Resource mining around the world has always elicited much interest from governments, employees and populations in general. The concept of extracting wealth from sovereign territory has always led to vexing questions about how the wealth and proceeds are split between those that are prepared to invest the capital, those that do the dirty (and often dangerous) work and the people and government that live in and run the country.
These questions, and the rhetoric and noise around them, always become more heated during periods of high commodity prices as the prize is worth a lot more, and generally it dies down as commodity prices fall and the relative attractiveness of the industry wanes. This is what makes the current imbroglio in the South African mining industry so peculiar, in that it is happening at a point in time when very few South African mines are profitable on a cash basis, let alone before repaying their cost of capital.
Before we get into the nuts and bolts of what is happening currently in the South African mining sector it is worth reviewing the industry generally and how investors have historically made their returns and what risks are faced in doing this. Mining has always been, and remains, a risky business. This is why we generally view mining as a "discount" business, one where over time we as investors would expect and demand a higher return, on average, to account for the risks we take in the sector.
Mining is a capital intensive business. It requires large amounts of capital be spent upfront, before any revenue has been generated. Bigger mines tend to be more profitable over time due to the benefits of scale, but they do run the risk of overspend or miscalculations as to the richness of the orebody being mined. Once the capital has been committed, and the earth moved, and buildings and shafts built, this infrastructure is fixed and cannot be moved. The investor is therefore often taking a view on returns over a long period, at least 20 years or longer, during which time a lot of things can and do go wrong. The construction itself often takes years to be completed during which time debt incurs interest costs while no earnings are being generated. All of this ultimately needs to be repaid.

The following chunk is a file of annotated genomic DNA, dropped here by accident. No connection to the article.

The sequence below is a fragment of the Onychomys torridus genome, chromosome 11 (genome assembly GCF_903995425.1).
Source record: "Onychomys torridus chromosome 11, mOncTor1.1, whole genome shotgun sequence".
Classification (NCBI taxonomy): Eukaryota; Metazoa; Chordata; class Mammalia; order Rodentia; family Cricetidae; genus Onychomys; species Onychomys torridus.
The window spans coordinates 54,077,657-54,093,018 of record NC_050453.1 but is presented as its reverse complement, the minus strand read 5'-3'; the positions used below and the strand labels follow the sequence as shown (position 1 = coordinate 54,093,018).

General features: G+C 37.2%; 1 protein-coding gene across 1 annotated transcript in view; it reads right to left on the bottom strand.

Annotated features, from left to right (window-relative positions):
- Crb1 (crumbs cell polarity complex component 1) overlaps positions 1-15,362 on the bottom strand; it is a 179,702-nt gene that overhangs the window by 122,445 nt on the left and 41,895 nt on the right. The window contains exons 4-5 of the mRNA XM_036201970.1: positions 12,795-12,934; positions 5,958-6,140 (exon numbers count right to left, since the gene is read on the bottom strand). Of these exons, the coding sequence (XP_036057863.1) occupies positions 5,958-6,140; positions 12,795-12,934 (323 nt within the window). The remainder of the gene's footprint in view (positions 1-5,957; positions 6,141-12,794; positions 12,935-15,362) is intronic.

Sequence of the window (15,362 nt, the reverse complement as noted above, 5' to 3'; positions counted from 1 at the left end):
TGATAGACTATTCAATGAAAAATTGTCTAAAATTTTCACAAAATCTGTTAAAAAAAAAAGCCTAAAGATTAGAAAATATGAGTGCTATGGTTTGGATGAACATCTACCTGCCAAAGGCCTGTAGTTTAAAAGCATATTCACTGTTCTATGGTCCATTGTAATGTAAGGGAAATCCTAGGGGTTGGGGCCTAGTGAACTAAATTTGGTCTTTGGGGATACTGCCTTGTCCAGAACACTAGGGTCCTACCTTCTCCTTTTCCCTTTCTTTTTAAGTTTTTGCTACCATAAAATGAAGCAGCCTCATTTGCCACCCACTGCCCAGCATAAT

The implied political risk is also significant as governments can and do change many times during the life of a mine, exposing the operation to changing regulatory risks.
Geological mapping and resource testing have become a lot more sophisticated from the days when a statement of "There’s gold in them thar hills" was enough to spur a gold rush and a mining town boom. However, it is still not an exact science and determining the richness and ease of extracting orebodies remains a huge risk.
Article continues on pages two, three, four and five: why mining in South Africa is so expensive; the current situation in South Africa; the future of mining in South Africa...